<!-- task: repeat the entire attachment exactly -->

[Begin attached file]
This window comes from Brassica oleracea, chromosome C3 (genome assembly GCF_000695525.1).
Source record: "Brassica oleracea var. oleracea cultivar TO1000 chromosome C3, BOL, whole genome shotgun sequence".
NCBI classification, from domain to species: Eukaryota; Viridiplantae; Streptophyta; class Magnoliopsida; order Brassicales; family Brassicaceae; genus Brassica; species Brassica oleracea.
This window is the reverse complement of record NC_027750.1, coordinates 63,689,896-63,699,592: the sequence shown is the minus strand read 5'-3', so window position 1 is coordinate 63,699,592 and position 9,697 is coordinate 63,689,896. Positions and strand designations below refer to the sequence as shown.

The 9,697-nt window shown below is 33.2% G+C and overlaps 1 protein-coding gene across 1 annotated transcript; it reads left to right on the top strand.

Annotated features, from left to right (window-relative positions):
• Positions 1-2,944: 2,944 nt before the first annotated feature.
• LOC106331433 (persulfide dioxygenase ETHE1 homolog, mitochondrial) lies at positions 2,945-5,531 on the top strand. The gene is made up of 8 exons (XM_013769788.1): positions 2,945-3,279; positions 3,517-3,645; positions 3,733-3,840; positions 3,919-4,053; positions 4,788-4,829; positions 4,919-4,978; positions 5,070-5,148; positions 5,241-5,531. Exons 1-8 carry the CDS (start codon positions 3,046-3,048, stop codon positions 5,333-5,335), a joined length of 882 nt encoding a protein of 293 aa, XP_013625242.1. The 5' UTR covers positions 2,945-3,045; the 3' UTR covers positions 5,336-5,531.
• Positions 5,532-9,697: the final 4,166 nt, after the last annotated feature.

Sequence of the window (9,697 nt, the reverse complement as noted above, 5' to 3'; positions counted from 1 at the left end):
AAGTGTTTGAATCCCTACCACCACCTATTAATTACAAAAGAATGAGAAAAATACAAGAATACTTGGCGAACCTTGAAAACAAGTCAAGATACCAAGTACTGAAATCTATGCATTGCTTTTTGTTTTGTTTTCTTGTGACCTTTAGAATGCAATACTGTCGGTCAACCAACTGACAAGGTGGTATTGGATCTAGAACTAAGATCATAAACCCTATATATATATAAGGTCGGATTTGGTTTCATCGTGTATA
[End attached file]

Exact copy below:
This window comes from Brassica oleracea, chromosome C3 (genome assembly GCF_000695525.1).
Source record: "Brassica oleracea var. oleracea cultivar TO1000 chromosome C3, BOL, whole genome shotgun sequence".
NCBI classification, from domain to species: Eukaryota; Viridiplantae; Streptophyta; class Magnoliopsida; order Brassicales; family Brassicaceae; genus Brassica; species Brassica oleracea.
This window is the reverse complement of record NC_027750.1, coordinates 63,689,896-63,699,592: the sequence shown is the minus strand read 5'-3', so window position 1 is coordinate 63,699,592 and position 9,697 is coordinate 63,689,896. Positions and strand designations below refer to the sequence as shown.

The 9,697-nt window shown below is 33.2% G+C and overlaps 1 protein-coding gene across 1 annotated transcript; it reads left to right on the top strand.

Annotated features, from left to right (window-relative positions):
• Positions 1-2,944: 2,944 nt before the first annotated feature.
• LOC106331433 (persulfide dioxygenase ETHE1 homolog, mitochondrial) lies at positions 2,945-5,531 on the top strand. The gene is made up of 8 exons (XM_013769788.1): positions 2,945-3,279; positions 3,517-3,645; positions 3,733-3,840; positions 3,919-4,053; positions 4,788-4,829; positions 4,919-4,978; positions 5,070-5,148; positions 5,241-5,531. Exons 1-8 carry the CDS (start codon positions 3,046-3,048, stop codon positions 5,333-5,335), a joined length of 882 nt encoding a protein of 293 aa, XP_013625242.1. The 5' UTR covers positions 2,945-3,045; the 3' UTR covers positions 5,336-5,531.
• Positions 5,532-9,697: the final 4,166 nt, after the last annotated feature.

Sequence of the window (9,697 nt, the reverse complement as noted above, 5' to 3'; positions counted from 1 at the left end):
AAGTGTTTGAATCCCTACCACCACCTATTAATTACAAAAGAATGAGAAAAATACAAGAATACTTGGCGAACCTTGAAAACAAGTCAAGATACCAAGTACTGAAATCTATGCATTGCTTTTTGTTTTGTTTTCTTGTGACCTTTAGAATGCAATACTGTCGGTCAACCAACTGACAAGGTGGTATTGGATCTAGAACTAAGATCATAAACCCTATATATATATAAGGTCGGATTTGGTTTCATCGTGTATA